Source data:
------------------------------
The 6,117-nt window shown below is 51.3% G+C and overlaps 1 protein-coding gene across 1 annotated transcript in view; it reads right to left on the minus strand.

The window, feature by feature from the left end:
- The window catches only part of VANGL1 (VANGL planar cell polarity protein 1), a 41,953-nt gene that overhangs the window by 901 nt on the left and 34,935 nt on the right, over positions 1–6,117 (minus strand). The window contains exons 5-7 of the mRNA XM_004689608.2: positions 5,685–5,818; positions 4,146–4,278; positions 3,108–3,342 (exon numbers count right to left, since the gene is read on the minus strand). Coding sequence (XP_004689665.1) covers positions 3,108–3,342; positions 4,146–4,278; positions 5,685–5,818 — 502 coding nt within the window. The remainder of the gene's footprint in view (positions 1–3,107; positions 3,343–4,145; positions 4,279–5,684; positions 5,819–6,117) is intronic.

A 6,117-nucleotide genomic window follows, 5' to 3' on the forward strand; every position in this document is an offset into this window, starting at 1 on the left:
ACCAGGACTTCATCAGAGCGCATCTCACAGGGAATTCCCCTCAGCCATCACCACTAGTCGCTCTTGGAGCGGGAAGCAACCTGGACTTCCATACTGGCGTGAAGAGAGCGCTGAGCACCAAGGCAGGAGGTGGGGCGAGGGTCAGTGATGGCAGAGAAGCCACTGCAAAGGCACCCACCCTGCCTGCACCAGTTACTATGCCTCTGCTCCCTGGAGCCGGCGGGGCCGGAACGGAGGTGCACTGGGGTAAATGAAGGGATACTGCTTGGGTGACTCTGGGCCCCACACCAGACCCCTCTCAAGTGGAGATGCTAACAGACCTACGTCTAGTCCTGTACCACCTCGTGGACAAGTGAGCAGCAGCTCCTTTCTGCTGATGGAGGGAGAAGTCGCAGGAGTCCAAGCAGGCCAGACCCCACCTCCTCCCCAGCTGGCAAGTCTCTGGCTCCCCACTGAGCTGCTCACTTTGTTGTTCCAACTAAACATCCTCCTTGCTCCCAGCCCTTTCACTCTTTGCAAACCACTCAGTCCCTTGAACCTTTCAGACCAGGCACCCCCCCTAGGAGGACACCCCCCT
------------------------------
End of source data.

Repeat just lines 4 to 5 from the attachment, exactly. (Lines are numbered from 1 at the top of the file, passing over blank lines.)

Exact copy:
A 6,117-nucleotide genomic window follows, 5' to 3' on the forward strand; every position in this document is an offset into this window, starting at 1 on the left:
ACCAGGACTTCATCAGAGCGCATCTCACAGGGAATTCCCCTCAGCCATCACCACTAGTCGCTCTTGGAGCGGGAAGCAACCTGGACTTCCATACTGGCGTGAAGAGAGCGCTGAGCACCAAGGCAGGAGGTGGGGCGAGGGTCAGTGATGGCAGAGAAGCCACTGCAAAGGCACCCACCCTGCCTGCACCAGTTACTATGCCTCTGCTCCCTGGAGCCGGCGGGGCCGGAACGGAGGTGCACTGGGGTAAATGAAGGGATACTGCTTGGGTGACTCTGGGCCCCACACCAGACCCCTCTCAAGTGGAGATGCTAACAGACCTACGTCTAGTCCTGTACCACCTCGTGGACAAGTGAGCAGCAGCTCCTTTCTGCTGATGGAGGGAGAAGTCGCAGGAGTCCAAGCAGGCCAGACCCCACCTCCTCCCCAGCTGGCAAGTCTCTGGCTCCCCACTGAGCTGCTCACTTTGTTGTTCCAACTAAACATCCTCCTTGCTCCCAGCCCTTTCACTCTTTGCAAACCACTCAGTCCCTTGAACCTTTCAGACCAGGCACCCCCCCTAGGAGGACACCCCCCT